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I have sometimes problem understanding these structures. I just came across this expression:

Materials to make sarin gas and perhaps other toxic chemicals moved freely cross-border from Turkey to Syria.

"Materials to make sarin gas and perhaps other toxic chemicals ." Here we can sense that materials are not the subject which will make sarin and other chemicals by itself.In this context , we can infer that the infinitive clause is used in a way that the meaning is close to "materials which is necessary to make sarin gas and other chemicals".

I will give another example and hence my confusion will be revealed.

The woman to save you
The institution to supervise the process

In these examples , we can safely infer that the subject is nouns which are both followed by infinitive clause. The woman is subject. The institution is subject.

So why there is difference? Am i missing a point? In the very first example I gave , the subject is not clear as it is understood from the context.We don't know the subject. Genereally , in the pattern of noun+to+verb+object i want to be enlightened as to subject-object relations of this pattern.

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  • To put it very briefly, why do you think "materials" is not the subject of the sentence?
    – stangdon
    Dec 14 '15 at 18:15
  • @stangdon Do you think "materials" have got an ability to make sarin gas and other whatever chemicals? Dec 14 '15 at 19:56
  • In English, it is perfectly normal for inanimate things to be the subject of a verb phrase, and "X and Y make Z" is a normal phrasing.
    – stangdon
    Dec 14 '15 at 20:01
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In your original sentence, "Materials to make sarin gas and perhaps other toxic chemicals moved freely cross-border from Turkey to Syria", yes, "materials" is the subject of the sentence. If you look carefully at the sentence, you will see that at its heart it is a simple subject-verb sentence: Materials moved. Everything else in the sentence is explanatory:
Materials
what kind? to make sarin gas and perhaps other toxic chemicals
moved
how did they move? freely cross-border from Turkey to Syria.

Your understanding of the bolded part of the sentence is basically correct, though. The construction noun verb-infinitive, like materials to make sarin gas or the woman to save you or the organization to supervise the process means essentially noun for the purpose of verb-ing. The materials for the purpose of making sarin gas moved freely; the woman for the purpose of saving you did whatever; the organization for the purpose of supervising the process did whatever.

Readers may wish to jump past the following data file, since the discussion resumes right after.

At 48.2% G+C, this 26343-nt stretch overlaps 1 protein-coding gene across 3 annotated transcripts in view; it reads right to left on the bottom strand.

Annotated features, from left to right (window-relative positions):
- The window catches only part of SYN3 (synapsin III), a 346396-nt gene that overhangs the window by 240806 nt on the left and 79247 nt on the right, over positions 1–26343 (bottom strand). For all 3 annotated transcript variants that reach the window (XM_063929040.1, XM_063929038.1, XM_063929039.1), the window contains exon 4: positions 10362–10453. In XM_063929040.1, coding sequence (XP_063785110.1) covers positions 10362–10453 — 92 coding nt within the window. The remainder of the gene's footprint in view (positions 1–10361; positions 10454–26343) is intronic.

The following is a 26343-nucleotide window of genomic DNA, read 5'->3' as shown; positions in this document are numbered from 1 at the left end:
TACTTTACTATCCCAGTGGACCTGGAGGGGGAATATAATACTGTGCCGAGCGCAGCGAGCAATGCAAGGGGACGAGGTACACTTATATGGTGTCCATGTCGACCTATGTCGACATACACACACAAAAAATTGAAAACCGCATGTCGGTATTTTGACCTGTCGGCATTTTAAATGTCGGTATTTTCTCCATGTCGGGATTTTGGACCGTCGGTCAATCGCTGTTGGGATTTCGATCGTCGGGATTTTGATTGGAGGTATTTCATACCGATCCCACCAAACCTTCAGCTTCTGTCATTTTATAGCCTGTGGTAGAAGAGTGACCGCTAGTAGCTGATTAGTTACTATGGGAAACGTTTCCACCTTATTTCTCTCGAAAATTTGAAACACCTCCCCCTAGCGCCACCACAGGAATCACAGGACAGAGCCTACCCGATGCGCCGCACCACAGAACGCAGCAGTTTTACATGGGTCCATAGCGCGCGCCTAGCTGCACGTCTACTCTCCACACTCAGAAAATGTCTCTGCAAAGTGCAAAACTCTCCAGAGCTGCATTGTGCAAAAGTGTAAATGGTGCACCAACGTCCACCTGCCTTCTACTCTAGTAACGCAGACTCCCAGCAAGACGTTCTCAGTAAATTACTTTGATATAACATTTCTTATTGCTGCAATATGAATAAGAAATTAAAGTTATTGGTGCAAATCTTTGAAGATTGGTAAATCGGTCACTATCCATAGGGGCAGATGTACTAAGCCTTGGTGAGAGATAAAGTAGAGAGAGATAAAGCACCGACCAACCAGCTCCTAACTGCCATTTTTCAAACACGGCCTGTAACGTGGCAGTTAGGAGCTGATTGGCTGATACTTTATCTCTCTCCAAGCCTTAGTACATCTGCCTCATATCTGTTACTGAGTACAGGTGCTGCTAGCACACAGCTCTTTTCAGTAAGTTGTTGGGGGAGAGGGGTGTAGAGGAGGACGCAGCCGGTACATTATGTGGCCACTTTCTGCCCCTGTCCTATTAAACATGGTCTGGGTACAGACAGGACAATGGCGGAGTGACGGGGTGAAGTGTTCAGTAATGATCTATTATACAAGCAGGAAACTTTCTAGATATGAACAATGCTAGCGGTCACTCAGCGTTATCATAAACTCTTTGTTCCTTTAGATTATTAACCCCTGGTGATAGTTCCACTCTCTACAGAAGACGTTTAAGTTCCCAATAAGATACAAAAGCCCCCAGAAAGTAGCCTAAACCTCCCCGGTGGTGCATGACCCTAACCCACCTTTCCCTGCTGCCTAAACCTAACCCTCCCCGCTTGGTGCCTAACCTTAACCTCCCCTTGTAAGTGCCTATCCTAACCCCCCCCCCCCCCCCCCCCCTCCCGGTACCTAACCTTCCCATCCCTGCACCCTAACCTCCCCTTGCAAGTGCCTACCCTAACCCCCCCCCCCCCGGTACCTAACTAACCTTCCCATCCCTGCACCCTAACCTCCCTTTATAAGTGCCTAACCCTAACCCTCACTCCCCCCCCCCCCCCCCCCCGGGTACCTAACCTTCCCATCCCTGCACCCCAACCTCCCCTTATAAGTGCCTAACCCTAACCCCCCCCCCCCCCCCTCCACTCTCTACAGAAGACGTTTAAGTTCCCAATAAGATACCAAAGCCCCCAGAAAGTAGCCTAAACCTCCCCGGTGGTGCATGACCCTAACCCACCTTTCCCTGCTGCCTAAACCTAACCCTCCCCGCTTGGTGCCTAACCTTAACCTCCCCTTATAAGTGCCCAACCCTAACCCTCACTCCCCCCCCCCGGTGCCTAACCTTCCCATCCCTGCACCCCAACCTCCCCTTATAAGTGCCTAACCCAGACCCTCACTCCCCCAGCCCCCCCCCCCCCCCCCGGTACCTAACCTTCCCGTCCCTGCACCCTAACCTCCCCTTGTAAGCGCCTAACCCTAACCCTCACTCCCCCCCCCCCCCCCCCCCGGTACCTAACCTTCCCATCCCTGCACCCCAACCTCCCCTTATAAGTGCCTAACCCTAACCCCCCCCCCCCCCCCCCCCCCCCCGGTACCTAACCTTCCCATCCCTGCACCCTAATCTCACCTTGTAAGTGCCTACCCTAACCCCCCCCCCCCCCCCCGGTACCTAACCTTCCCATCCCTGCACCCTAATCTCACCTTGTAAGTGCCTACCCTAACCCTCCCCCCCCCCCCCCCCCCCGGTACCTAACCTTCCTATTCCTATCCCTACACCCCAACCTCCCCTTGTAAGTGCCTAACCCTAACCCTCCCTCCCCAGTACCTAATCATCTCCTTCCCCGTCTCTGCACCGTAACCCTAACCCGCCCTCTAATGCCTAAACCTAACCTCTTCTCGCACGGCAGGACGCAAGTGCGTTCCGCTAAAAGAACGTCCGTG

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  • Well , the sentence is an excerpt from a facebook page and this sentence was used as headline.Since passive form is mostly ignored in headlines, we can assume that the sentence is passive voice.My point, "materials " are devoid of an ability to create or make gases or whatsoever.Materials can not itself make or produce something.But in the other examples , the action stated by verbs are to be realized by nouns.We can infer that." A women to save you.." Women is to realize the action which is saving. But materials can not realize the action following "materials". Herein lies my confusion . Dec 14 '15 at 20:04
  • I agree that in headlines a lot of the ordinary rules get thrown out, so yes, it could be short for "materials were moved". However, "materials" is still the subject of the sentence, even if the sentence is passive.
    – stangdon
    Dec 14 '15 at 20:09
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Ingredients to make a birthday cake, and what looked like party hats, were in the shopping basket.

It's not clear whether all of the ingredients required to make a cake were in the basket (maybe sugar was missing, for example, or baking powder), but the ingredients in the basket could be described as those that go into making a cake.

The clause "and what looked like party hats" is simply additional information, unrelated to the ingredients.

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